A review of ethical standards for RICS Chartered Surveyors: avoiding conflict when carrying out Red Book valuations

18 March 2020

Across all industries there has been an increased focus on ethical behaviour of businesses in recent years.  Adhering to a strict ethical code of conduct is seen as both a social and commercial imperative. In keeping with this trend, the Royal Institute of Chartered Surveyors (RICS) has recently announced that it will be reviewing its ethical and valuation standards throughout 2020, citing “changing public expectation over the independence of professionals.”


This consultation appears responsive to concerns about possible conflicts of interests where regulated firms have been appointed to provide valuations of specific assets whilst also being engaged by the same client, and charging fees for the provision of other consultancy services such as property advice or management.

When such commercial interests are at stake, the integrity of the valuation may be called into question. This situation is specifically highlighted in the RICS Valuation Global Standards (the Red Book) at section PS 2, paragraph 3.9 as one which should be regarded a presenting a potential or actual threat to the independence and objectivity of the valuer.

The current RICS guidance on conflict of interests

RICS currently has in place mandatory guidance concerning the avoidance and management of conflicts of interest. This guidance mandates the use of information barriers in order to effectively manage situations where a conflict of interest exists between departments within a multi-disciplinary firm. VSP 1, paragraph 3.1 of the guidance states:

RICS regulated firms must have in place effective systems and controls appropriate to the size and complexity of their business.

The Red Book also necessitates the inclusion in the terms of engagement of a statement disclosing any factors ‘that could limit the valuer’s ability to provide an impartial and independent valuation.’ These ‘factors’ would include the valuer-firm providing other consultancy services to a prospective client.

The Red Book further highlights the potential for problems arising when the same surveyor provides valuations for the same client for a number of consecutive years. PS 2 paragraph 5.4.2 states:

Where the member responsible for the valuation in accordance with this standard holds that responsibility for many years, familiarity with either the client or the asset valued could lead to the perception that the member’s independence and objectivity has been compromised. In order mitigate this risk, the Red Book goes on to state: RICS considers it good practice, albeit not mandatory, to rotate valuers at intervals not exceeding seven years.  Having correctly identified the risks, this can hardly be said to be a stringent policy. It has been suggested that one of the proposals following the RICS consultation will be to ensure there is a more frequent rotation of valuers who deal with specific clients.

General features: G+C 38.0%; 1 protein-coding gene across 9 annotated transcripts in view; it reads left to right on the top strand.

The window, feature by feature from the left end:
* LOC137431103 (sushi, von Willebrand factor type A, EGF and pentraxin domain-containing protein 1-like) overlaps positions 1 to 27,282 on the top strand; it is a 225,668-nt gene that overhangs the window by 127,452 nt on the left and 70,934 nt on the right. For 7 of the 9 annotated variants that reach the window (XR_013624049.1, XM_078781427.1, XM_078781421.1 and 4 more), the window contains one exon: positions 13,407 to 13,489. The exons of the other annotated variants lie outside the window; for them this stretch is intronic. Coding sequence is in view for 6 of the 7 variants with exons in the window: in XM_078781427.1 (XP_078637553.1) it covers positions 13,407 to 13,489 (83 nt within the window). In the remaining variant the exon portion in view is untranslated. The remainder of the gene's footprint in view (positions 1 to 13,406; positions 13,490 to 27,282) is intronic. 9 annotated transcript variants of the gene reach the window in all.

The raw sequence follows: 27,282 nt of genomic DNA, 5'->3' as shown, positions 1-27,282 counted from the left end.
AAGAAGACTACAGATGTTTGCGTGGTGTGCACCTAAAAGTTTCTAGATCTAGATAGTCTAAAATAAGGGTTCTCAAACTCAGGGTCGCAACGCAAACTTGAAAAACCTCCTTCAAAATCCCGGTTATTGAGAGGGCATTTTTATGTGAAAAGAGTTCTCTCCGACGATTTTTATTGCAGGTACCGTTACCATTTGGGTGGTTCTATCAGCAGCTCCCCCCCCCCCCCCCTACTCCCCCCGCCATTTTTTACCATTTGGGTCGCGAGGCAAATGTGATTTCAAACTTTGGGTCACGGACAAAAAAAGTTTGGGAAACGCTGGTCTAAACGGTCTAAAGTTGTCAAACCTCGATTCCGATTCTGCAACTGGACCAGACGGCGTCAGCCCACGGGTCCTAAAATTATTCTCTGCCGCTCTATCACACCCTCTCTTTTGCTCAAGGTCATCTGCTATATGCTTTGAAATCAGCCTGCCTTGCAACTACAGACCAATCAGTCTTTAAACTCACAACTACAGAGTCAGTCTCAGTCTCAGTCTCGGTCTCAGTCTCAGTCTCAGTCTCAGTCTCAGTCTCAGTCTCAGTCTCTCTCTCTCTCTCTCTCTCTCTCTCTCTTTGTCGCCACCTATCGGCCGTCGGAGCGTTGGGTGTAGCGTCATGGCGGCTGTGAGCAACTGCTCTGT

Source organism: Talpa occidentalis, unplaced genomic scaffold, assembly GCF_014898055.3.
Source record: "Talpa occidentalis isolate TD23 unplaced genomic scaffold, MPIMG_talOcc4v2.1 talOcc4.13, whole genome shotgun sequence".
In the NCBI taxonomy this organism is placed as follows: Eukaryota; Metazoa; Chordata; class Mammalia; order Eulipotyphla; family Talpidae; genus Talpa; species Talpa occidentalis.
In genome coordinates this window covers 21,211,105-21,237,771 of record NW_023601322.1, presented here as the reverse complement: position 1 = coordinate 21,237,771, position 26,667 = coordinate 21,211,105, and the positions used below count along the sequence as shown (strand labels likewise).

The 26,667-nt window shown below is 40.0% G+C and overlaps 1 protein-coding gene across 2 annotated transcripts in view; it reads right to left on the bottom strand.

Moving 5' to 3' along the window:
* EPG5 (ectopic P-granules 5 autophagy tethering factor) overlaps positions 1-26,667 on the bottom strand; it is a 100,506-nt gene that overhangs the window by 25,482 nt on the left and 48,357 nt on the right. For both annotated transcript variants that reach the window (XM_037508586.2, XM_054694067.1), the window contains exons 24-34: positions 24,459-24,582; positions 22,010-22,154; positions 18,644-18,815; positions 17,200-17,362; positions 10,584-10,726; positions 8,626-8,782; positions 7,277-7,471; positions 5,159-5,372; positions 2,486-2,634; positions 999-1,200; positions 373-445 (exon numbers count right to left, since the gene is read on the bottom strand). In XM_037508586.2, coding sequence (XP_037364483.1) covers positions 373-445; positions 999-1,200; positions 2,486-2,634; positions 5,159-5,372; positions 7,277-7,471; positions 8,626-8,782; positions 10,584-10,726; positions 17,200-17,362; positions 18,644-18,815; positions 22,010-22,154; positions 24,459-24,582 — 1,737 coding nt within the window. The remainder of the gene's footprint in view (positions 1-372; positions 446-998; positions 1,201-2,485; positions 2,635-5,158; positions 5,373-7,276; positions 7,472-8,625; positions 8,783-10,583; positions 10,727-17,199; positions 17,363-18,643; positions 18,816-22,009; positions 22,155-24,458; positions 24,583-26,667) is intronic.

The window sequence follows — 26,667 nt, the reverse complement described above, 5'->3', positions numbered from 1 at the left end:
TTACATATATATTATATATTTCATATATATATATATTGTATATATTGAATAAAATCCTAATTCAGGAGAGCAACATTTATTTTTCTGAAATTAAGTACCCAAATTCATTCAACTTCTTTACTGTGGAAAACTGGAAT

What the future may hold

Despite being the largest investment asset class in Britain, the real estate sector has so far escaped the level of political scrutiny and regulation that has been directed at the financial markets. This scrutiny is exemplified by the recent ministerial calls for the separation of audit and consultancy functions in accountancy firms following a series of high profile scandals involving conflicts of interest. The RICS consultation and commitment to review its standards should be understood in this context and be seen as an important step in efforts to retain public trust and relevance, and to stave off potential governmental regulation.

About the authors

Julie Norris is a Partner in the Regulatory department and specialises in advising in the health, professional services, legal and financial fields. 

Charlie Roe is a trainee solicitor. Charlie has assisted across a range of matters defending regulated professionals who are subject to regulatory investigations or proceedings.  

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